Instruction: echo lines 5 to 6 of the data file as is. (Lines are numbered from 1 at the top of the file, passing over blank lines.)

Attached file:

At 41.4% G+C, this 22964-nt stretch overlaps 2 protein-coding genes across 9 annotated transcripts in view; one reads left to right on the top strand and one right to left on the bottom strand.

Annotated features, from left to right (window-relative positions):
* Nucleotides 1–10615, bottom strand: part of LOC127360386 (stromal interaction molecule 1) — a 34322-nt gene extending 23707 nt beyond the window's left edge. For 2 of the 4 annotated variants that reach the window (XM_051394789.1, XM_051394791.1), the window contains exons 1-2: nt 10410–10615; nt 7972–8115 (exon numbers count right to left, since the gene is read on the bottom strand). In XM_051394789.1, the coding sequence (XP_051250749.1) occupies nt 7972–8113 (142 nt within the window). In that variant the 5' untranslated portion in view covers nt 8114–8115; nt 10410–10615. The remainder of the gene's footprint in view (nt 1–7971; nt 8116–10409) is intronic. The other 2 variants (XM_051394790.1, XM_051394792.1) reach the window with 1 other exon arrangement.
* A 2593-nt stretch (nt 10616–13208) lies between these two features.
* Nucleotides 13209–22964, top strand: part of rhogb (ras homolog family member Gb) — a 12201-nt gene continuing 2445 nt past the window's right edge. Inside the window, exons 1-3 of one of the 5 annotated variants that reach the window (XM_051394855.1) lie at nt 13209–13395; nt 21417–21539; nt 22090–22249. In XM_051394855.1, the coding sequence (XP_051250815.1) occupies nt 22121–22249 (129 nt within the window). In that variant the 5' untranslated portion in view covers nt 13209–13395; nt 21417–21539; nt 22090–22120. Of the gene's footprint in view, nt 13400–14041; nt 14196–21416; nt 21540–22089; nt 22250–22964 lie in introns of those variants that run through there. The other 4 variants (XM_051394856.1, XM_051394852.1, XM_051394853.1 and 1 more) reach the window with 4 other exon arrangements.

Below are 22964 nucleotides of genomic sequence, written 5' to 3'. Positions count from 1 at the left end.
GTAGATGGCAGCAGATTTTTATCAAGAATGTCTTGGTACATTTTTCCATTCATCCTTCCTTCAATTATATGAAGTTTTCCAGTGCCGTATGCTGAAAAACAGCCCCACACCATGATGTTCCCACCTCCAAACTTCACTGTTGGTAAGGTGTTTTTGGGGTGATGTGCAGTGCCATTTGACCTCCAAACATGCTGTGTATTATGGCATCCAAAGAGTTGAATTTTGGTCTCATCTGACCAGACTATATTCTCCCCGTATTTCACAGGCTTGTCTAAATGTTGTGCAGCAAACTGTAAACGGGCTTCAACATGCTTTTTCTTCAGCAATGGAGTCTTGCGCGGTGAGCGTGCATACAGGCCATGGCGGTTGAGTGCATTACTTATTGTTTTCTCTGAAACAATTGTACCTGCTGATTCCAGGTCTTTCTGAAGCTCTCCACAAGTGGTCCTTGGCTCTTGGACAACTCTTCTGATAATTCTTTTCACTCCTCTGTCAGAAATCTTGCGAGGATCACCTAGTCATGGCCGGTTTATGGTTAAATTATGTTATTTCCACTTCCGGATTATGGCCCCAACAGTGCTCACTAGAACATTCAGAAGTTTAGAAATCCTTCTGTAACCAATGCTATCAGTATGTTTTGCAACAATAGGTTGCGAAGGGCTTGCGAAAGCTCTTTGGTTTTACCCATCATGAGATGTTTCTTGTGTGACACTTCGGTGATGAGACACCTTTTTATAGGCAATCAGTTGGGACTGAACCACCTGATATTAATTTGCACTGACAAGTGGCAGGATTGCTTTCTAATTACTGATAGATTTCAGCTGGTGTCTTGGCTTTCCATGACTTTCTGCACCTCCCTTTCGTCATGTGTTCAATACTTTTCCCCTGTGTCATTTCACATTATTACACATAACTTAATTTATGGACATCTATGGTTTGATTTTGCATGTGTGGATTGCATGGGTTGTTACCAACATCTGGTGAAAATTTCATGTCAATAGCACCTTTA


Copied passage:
* Nucleotides 13209–22964, top strand: part of rhogb (ras homolog family member Gb) — a 12201-nt gene continuing 2445 nt past the window's right edge. Inside the window, exons 1-3 of one of the 5 annotated variants that reach the window (XM_051394855.1) lie at nt 13209–13395; nt 21417–21539; nt 22090–22249. In XM_051394855.1, the coding sequence (XP_051250815.1) occupies nt 22121–22249 (129 nt within the window). In that variant the 5' untranslated portion in view covers nt 13209–13395; nt 21417–21539; nt 22090–22120. Of the gene's footprint in view, nt 13400–14041; nt 14196–21416; nt 21540–22089; nt 22250–22964 lie in introns of those variants that run through there. The other 4 variants (XM_051394856.1, XM_051394852.1, XM_051394853.1 and 1 more) reach the window with 4 other exon arrangements.

Below are 22964 nucleotides of genomic sequence, written 5' to 3'. Positions count from 1 at the left end.